Analyzing the concepts of intention and causation in euthanasia, this timely new book explores a broad selection of disciplines, including criminal and medical law, medical ethics, philosophy and social policy and suggests an alternative solution to the one currently used by the courts, based on grading different categories of killing into a formalized justificatory defence.
This text explores how culpability, blameworthiness and liability are ascribed and how ascertaining mens rea and actus reus are problematic in an end-of-life decision-making scenario. Williams criticizes the way the courts rely so exclusively on the criminal concepts of intention and causation in such medical scenarios and examines and raises awareness of the inadequate and inappropriate legal framework within in which judges have to operate.
Topical and compelling, this significant contribution argues for a more open and honest approach which would, in turn, provide the certainty, consistency and equality required by the law.
This is a quintessential read for all students studying medical and healthcare law and the legal aspects of health and medicine.
The Concept of Intention. The Principle of Double Effect. Acts and Omissions. Causation. Is a Patient who Refuses Treatment Committing Suicide? Does a Doctor who Withdraws Treatment Assist in a Patient's Suicide? Reforms and the Future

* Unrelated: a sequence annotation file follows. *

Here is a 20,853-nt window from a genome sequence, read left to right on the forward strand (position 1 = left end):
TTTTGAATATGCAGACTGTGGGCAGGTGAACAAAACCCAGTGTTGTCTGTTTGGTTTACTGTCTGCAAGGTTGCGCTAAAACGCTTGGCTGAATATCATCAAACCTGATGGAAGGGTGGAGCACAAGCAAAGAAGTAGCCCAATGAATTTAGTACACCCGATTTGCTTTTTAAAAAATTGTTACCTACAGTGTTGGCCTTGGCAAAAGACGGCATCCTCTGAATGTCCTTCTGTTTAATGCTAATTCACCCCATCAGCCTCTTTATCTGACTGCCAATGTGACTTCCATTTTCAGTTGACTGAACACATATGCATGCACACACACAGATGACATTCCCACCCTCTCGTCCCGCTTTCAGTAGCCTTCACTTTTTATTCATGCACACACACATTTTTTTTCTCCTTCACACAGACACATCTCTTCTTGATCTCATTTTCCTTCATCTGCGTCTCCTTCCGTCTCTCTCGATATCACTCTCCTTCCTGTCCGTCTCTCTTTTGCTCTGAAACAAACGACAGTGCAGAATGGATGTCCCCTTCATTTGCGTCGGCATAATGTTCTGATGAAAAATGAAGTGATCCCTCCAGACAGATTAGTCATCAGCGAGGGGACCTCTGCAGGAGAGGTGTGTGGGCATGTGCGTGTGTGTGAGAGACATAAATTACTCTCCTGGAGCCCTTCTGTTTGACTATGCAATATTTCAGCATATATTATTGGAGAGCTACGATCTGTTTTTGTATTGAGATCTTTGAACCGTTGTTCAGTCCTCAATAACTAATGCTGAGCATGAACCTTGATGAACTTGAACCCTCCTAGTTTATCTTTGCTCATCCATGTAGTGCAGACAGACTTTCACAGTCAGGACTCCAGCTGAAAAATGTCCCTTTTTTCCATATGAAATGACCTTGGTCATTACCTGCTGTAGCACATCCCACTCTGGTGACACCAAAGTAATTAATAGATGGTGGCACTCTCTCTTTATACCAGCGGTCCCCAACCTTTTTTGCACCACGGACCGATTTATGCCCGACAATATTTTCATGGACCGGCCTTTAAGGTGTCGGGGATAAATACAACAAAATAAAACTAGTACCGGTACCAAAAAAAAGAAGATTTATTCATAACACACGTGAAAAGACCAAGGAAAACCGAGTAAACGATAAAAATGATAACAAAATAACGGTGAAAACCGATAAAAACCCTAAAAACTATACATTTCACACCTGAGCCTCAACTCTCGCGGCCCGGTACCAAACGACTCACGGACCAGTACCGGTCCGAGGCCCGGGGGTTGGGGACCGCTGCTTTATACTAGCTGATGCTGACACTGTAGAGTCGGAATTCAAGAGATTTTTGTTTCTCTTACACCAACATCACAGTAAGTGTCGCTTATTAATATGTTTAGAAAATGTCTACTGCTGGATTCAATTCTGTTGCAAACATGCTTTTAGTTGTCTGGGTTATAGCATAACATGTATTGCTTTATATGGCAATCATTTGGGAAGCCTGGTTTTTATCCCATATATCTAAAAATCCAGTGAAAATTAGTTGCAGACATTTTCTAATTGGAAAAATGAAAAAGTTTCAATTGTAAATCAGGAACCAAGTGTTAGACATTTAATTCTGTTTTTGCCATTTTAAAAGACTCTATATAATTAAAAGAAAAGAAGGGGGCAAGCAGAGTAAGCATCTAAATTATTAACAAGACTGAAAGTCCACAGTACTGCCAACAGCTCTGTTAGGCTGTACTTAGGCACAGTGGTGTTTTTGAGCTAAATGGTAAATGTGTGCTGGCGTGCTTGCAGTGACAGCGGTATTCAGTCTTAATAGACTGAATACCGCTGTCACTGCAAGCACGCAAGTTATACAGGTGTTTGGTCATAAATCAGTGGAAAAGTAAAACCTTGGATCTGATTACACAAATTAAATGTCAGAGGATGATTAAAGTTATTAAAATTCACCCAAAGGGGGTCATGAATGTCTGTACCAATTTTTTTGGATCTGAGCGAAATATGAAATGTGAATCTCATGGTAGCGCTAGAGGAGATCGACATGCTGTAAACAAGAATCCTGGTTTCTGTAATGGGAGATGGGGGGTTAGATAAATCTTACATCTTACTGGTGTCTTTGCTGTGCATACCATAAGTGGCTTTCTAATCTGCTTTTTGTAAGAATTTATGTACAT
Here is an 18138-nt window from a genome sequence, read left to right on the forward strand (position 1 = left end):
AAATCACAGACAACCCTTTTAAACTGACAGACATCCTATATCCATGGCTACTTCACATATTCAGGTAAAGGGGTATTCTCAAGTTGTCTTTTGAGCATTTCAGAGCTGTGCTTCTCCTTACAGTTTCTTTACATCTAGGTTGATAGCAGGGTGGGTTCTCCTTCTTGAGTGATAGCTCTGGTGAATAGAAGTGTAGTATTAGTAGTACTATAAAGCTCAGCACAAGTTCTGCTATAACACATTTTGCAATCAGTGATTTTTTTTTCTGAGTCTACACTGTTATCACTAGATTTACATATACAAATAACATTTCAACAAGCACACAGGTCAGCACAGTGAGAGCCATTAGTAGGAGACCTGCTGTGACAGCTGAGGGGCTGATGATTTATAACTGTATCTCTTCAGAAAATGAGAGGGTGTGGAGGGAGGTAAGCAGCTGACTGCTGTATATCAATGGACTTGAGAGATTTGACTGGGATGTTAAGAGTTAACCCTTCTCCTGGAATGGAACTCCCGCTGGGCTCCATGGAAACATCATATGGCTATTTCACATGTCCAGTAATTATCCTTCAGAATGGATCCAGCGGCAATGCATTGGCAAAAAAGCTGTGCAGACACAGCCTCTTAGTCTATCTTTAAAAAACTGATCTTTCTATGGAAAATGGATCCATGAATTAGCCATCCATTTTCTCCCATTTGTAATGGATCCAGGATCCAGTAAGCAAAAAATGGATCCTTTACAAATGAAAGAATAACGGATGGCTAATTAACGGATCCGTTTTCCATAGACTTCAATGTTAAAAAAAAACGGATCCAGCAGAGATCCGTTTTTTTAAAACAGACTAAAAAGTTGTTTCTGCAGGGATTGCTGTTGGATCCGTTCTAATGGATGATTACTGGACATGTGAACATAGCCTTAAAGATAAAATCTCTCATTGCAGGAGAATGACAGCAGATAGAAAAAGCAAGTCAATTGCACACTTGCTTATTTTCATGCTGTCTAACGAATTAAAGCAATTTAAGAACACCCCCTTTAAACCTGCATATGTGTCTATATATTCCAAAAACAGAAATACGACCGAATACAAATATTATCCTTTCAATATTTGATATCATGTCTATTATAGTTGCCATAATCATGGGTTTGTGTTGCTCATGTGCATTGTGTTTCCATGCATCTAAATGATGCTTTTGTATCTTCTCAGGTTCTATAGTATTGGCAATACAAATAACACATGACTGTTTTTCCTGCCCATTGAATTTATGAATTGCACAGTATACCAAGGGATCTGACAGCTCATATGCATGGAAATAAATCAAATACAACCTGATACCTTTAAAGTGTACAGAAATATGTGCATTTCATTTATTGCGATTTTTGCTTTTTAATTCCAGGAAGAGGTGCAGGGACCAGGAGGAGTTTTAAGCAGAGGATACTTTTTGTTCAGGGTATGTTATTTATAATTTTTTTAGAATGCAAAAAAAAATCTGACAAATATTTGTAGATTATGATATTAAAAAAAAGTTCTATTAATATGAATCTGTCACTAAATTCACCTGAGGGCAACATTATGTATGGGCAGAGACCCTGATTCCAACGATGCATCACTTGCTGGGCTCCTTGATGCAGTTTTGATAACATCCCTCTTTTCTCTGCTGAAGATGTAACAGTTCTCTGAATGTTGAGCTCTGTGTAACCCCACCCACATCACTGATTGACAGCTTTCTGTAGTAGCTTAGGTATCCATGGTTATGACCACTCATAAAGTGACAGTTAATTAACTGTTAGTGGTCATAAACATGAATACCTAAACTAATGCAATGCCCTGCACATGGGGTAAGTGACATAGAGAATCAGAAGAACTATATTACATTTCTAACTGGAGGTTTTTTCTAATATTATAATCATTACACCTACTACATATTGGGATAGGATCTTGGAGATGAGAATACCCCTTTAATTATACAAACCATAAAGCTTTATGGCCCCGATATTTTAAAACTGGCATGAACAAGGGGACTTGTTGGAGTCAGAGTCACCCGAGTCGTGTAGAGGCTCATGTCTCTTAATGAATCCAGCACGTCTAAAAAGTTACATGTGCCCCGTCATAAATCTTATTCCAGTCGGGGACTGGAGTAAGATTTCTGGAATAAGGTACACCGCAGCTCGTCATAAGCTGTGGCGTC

Scientific and clinical advances, social and political developments and the impact of healthcare on our lives raise profound ethical and legal questions. Medical law and ethics have become central to our understanding of these problems, and are important tools for the analysis and resolution of problems – real or imagined.
In this series, scholars at the forefront of biomedical law and ethics will contribute to the debates in this area, with accessible, thought-provoking, and sometimes controversial ideas. Each book in the series will develop an independent hypothesis and argue cogently for a particular position. One of the major contributions of this series is the extent to which both law and ethics are utilised in the content of the books, and the shape of the series itself.